On Thursday, June 18th at 7 p.m Dr Andrew Barrass and students Seth McCormick and Morgan Kurz will present APSU’s study of the bats inside Dunbar Cave for the Friends of Dunbar Cave meeting. The meeting will be in the Visitor Center at the Dunbar Cave State Natural Area. This event is free, and open to the public. The presentation will include several segments of their research using a Power Point slide show, posters of cave surveys, photos of bats in the cave, and more.
For the last three years, the APSU’s Center of Excellence for Field Biology has been researching the bat population in Dunbar Cave. They call it the “Bat Project”. Dr. Andrew N. Barrass is the Project Manager, PI, with The Center of Excellence for Field Biology and an Associate Professor in the Biology Department.
The Roxy Regional Theatre brings us The Andrews Brothers, a new play by Roger Bean. Mistaken identities, madcap comedy and the greatest music of the 1940’s fill this hilarious new musical. Three soldiers find themselves giving the performance of a lifetime when a certain singing trio of siblings fail to arrive at the USO gig. “Boogie Woogie Bugle Boy”, ”Slow Boat to China”, “Shoo Shoo Boy”, “Stuff Like That There”, and “Don’t Sit Under the Apple Tree” are but a few of the favorites in this valentine to the heroes of World War II.
THE ANDREWS BROTHERS runs June 12,13,17,18,19,20*,24,25,26,27
During the Vietnam era I watched Bob Hope on TV bringing entertainment tours to the troops in Vietnam. Bob Hope showed how important laughter was as it worked its magic on the most stressed-out Americans. If laughter could work on them, it could work on anyone.
Before the seriousness of life eventually swallowed them, my parents loved to laugh. They grew up in hard times of the depression when it was impossible to laugh but imperative. The saying, “Laugh or die” may have grounded itself in those times. When TV found its way into our house in the 60’s, many early TV shows were focused on humor: Jackie Gleason and I Love Lucy are two we used to watch. It takes great talent to be able to do something perfectly and then do it clumsily. Old movies showed extraordinary talent: singing, dancing, and acting with a main course of romance laid on a table of humor. Something for everybody. Bob Hope packed all this up and went to the soldiers with it. «Read the rest of this article»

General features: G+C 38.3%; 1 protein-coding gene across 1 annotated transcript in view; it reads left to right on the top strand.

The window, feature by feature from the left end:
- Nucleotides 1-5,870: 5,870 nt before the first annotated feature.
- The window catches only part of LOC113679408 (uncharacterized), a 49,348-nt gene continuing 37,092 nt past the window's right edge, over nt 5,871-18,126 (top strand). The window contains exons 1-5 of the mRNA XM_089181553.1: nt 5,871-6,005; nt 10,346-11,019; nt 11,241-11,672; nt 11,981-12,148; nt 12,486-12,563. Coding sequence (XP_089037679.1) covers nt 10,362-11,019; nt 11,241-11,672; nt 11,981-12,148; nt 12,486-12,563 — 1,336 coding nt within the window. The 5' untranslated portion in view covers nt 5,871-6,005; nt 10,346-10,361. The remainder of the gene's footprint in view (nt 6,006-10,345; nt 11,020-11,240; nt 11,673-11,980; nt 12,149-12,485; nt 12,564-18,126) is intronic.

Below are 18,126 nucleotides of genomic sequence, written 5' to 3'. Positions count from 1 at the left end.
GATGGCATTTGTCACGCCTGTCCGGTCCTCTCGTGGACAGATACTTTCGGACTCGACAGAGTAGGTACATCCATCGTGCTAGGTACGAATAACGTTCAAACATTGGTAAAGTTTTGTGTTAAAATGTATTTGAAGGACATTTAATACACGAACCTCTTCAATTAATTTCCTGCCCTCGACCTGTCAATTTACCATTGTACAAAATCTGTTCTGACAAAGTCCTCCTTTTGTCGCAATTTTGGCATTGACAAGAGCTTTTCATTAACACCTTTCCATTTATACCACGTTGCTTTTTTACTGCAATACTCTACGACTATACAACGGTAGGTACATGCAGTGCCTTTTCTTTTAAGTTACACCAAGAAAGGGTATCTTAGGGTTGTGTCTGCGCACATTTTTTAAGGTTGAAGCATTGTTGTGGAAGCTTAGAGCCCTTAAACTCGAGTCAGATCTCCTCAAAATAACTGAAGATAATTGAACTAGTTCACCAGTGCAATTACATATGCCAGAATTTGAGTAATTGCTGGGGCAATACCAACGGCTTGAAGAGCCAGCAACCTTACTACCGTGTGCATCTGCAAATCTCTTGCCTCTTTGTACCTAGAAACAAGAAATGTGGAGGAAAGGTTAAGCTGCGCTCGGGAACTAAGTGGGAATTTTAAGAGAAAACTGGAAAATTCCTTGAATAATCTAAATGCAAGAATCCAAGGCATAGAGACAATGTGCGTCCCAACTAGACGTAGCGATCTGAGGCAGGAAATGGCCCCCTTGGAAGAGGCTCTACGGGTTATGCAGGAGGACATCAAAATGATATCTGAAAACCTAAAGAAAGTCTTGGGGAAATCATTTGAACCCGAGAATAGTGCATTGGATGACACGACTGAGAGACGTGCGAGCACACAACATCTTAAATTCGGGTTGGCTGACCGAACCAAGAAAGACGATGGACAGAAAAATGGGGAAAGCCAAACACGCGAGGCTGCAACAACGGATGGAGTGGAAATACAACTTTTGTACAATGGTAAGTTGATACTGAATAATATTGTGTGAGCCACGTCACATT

Dunbar Cave held their annual Spring Fling on Saturday May 9th. Despite the rainfilled beginning, hundreds came out to attend guided nature hikes, see live birds of prey (Raptors), reptiles, and other rescued wildlife.
Over the course of the day’s events, visitors took hikes, pausing to look at wildflowers or spot birds along with the general trekking. They learned about bluebirds, backpacking and many other things. Dozens of enthusiastic volunteers helped set up and take down equipment for the event, which was sponsored by the Friends of Dunbar Cave, the Warioto Audubon Chapter, Tennessee Trails Association and TN Wildlife Resources Agency.
Save Our Raptors is a yearly treat at spring fling. Having the opportunity to see these birds of prey up close up is a thrill for everyone who attends. While teaching the crowd about Raptors they flew them back and forth over the crowd’s heads. One gentleman even received a gentle pat on the top of his head by the wing of a Casey the Vulture. «Read the rest of this article»